Q.17 (d).”Do the judges make law or only declare the existing law” ? Refer to different theories in this regard. ,
“Judges are the discoverers of law, not the creators of law.” Comment.
Ans. There are two contrary theories regarding the question as to whether the judges declare the existing law or make the law i-e.,—
1. Theory that judges declare the law Or Declaratory Theory.
2. Theory that judges make the law Or Legislative Theory.
1. Theory that Judges Declare the Law or Declaratory Theory-The first theory is the declaratory theory, as propounded by Hale and Blackstone and supported by Dr. Carten. According to this theory no new law is created by the Judge. Courts of justice do not ‘make’ law, their duty is to ‘ascertain’ and ‘declare’ what the law is. Judges only discover the existing laws, the particular principle, that governs individual cases. Through their interpretation they give a new shape to the existing law.
Hale enunciates declaratory theory of precedents and contends that whilst Parliament alone legislates, in the strict sense, the Judges only expound the law, and their decisions are the best evidence of what law is. A necessary result of this theory is that the effect of the decision is retrospective, for it does not only declare what the law is but what it always has been. Nevertheless„ as Maine has pointed out, once the judgment has been declared and reported, we start with a new train of thought and frequently admit that the law has been modified.
According to Lord Esher, “there is in fact no such thing as judge-made law, for the judge do not make the law, though they frequently have to apply the existing law to the circumstances as to which it has not previously been authoritatively laid down that such law is applicable”. Declaratory theory is based on the fiction that the English law is an existing something which is only declared by the Judges. This theory is known as the traditional orthodox theory of judicial precedent.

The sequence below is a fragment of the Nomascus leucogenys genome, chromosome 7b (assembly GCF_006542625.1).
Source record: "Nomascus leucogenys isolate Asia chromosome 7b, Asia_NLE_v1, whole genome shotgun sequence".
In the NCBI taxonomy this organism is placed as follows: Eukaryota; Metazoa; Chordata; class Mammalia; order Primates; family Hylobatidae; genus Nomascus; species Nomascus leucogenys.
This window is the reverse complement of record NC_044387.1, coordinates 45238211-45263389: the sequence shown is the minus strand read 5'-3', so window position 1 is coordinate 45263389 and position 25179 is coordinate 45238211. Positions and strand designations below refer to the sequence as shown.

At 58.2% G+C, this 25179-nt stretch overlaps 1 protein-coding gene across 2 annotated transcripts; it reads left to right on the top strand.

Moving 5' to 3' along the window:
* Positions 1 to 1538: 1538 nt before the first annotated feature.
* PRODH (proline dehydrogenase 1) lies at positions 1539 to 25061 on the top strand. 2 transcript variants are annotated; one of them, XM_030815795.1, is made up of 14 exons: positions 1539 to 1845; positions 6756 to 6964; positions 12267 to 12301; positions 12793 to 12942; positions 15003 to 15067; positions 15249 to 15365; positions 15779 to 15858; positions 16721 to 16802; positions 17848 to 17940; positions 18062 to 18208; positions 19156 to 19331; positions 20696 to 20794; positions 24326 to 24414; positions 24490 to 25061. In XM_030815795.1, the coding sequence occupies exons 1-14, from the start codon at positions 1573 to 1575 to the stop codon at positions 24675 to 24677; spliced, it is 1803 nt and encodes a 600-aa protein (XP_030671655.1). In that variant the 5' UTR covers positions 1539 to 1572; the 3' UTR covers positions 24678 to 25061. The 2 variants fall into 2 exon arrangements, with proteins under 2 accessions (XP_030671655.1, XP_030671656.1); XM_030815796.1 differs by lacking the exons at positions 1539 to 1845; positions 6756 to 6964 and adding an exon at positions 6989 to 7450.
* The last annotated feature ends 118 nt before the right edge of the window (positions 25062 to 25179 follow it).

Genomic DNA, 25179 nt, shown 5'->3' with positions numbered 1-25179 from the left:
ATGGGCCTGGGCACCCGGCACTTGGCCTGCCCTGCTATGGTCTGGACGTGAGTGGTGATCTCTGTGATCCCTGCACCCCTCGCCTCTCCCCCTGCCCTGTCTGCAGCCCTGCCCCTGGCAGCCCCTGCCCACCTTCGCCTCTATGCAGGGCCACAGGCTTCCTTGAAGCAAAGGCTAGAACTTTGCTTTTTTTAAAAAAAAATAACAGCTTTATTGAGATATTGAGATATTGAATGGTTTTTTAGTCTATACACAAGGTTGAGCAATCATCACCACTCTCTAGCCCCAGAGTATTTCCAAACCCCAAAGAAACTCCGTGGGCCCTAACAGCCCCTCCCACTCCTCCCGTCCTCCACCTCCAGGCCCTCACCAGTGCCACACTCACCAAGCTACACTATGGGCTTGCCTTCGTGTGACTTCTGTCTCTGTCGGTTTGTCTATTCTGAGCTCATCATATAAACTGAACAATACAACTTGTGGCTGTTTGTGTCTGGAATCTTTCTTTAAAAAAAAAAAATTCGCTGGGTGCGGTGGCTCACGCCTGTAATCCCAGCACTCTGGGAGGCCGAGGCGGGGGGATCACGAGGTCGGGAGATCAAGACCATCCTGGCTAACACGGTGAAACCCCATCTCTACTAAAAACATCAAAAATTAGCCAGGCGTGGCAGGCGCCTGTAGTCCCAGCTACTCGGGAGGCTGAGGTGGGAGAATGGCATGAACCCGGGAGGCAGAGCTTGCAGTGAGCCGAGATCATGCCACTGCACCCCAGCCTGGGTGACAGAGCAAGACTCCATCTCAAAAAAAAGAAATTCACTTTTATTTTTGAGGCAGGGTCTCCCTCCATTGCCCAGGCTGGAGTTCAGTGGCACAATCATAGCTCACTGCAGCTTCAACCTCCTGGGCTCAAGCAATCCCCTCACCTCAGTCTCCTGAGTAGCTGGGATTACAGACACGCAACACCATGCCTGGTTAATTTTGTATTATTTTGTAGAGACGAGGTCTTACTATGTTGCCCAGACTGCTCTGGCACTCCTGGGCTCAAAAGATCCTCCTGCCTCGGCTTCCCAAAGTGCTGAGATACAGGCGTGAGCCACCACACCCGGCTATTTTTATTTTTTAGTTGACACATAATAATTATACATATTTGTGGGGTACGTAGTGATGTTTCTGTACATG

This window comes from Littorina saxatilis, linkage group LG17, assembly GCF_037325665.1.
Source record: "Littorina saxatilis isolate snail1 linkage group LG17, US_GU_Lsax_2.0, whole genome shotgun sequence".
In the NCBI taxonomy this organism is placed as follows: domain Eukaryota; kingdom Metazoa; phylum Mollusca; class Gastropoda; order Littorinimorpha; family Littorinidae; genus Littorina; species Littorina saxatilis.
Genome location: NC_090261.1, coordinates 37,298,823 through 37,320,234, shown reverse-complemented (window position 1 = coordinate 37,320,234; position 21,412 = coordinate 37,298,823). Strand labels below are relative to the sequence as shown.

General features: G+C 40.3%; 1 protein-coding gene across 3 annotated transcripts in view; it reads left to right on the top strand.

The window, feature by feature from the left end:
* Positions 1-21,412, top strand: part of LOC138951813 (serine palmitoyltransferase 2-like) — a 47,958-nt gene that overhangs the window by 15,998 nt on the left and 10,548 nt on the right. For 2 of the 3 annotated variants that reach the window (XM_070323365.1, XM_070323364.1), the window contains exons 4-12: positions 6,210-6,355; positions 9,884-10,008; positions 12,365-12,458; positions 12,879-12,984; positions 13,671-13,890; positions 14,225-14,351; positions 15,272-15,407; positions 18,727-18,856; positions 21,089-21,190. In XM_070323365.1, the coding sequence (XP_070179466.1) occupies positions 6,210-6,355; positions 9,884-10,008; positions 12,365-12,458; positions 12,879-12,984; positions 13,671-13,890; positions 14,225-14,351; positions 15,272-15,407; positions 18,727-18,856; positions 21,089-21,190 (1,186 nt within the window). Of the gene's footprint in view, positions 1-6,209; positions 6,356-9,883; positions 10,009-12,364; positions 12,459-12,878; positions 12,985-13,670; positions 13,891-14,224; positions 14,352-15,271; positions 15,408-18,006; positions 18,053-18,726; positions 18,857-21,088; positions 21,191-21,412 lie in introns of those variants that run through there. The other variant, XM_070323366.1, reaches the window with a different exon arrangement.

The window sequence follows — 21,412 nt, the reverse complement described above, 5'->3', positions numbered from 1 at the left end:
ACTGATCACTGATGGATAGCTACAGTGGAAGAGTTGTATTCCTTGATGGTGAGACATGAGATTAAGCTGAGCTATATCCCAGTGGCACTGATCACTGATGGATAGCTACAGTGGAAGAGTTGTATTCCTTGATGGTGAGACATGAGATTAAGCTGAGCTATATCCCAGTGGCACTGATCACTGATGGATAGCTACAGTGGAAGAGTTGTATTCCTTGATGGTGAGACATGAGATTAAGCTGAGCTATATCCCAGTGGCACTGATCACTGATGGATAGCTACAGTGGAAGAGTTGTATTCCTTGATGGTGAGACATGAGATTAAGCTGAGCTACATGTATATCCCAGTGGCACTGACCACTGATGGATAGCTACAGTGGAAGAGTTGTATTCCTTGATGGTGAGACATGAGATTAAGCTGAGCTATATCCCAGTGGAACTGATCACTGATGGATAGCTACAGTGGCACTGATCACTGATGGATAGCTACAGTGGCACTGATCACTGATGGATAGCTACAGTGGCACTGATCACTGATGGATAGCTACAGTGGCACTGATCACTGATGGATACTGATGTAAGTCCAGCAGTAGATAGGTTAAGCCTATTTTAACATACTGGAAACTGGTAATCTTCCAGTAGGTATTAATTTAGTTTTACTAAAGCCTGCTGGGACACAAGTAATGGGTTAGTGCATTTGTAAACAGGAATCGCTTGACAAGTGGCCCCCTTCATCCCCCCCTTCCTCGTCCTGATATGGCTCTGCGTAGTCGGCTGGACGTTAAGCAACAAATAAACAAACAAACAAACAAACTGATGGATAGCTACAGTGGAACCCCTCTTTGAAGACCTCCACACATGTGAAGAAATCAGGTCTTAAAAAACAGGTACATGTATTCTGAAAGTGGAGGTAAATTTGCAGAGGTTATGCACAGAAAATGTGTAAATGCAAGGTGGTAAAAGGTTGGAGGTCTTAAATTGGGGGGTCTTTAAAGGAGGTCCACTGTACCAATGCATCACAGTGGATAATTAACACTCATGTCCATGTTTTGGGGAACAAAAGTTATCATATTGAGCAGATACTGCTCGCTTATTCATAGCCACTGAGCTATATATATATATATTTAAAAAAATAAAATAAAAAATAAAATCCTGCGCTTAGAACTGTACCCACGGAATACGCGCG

2. Theory that Judges Make the Law Or Legislative Theory–The second theory is that Judges do not declare law but make law in the sense of manufacturing or creating entirely new law.
Bentham and Austin have attacked the traditional view as a “childish fiction” and have declared that Judges are in fact law-makers and fulfil a function very similar to that of the legislator.
According to Lord Bacon, the new points decided by the Judges is a direct contribution towards law-making. Prof. Dicey supports this view and gives example of English Common Law which has been made by the judges through their judicial pronouncements.
Prof. Gray also supports this law-making theory and says that Judges alone are the makers of law. He discredits the declaratory theory of judiciary law. Unquestionably there is much to be said for this point of view: nevertheless it is misleading to compare the function of the Judge with that of the legislator. Judges are without question, law-makers but their power of law making is not unrestricted; it is strictly limited. For Example-they cannot overrule a Statute where the Statute dearly lays down the law, further the Judge’s legislative power is restricted to the facts of the case before him.
Salmond a strong supporter of this view says that he is evidently troubled in mind as to the true position of precedent. He further says that both in law and equity declaratory theory must be totally rejected.
Conclusion—The above theories about making of law by the Judges are not exclusive of each other but they are rather complementary. And it will be seen that neither the purely declaratory theory nor the purely legislative theory represents the whole truth. Judges develop the law but cannot be said to legislate. The common law is not ‘made’ but has ‘grown’ and the “more it changes the more it remains the same thing.